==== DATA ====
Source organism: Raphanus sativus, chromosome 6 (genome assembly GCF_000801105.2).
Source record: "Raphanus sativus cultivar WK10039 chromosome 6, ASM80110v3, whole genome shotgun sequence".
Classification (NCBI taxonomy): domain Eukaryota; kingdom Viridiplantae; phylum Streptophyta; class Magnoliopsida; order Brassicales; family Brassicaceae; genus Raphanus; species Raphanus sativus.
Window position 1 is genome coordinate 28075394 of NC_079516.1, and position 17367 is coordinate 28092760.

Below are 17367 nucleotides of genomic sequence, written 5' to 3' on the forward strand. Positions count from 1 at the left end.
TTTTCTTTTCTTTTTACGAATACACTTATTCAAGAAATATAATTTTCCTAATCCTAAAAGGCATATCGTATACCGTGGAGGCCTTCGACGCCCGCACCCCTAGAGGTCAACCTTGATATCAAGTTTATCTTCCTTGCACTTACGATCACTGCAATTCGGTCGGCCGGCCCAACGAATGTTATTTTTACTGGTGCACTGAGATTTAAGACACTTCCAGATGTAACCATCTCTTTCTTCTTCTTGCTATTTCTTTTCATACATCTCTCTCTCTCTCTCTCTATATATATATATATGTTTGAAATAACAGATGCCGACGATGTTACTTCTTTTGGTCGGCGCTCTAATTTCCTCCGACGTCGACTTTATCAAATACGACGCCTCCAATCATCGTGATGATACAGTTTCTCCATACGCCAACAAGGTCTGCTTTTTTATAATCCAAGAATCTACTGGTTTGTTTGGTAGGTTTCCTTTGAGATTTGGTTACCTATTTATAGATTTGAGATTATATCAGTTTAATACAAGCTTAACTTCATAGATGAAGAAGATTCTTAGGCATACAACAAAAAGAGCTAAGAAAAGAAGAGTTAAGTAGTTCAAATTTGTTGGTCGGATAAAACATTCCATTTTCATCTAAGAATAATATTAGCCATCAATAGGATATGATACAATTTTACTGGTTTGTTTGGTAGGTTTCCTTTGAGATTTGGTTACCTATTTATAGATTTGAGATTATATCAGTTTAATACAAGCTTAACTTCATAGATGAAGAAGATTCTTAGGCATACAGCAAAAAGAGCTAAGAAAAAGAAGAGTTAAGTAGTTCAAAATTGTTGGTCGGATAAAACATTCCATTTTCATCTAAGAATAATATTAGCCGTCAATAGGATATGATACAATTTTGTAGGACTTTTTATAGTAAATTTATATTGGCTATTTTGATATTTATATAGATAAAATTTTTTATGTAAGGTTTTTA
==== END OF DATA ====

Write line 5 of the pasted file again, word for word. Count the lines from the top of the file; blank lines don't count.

Below are 17367 nucleotides of genomic sequence, written 5' to 3' on the forward strand. Positions count from 1 at the left end.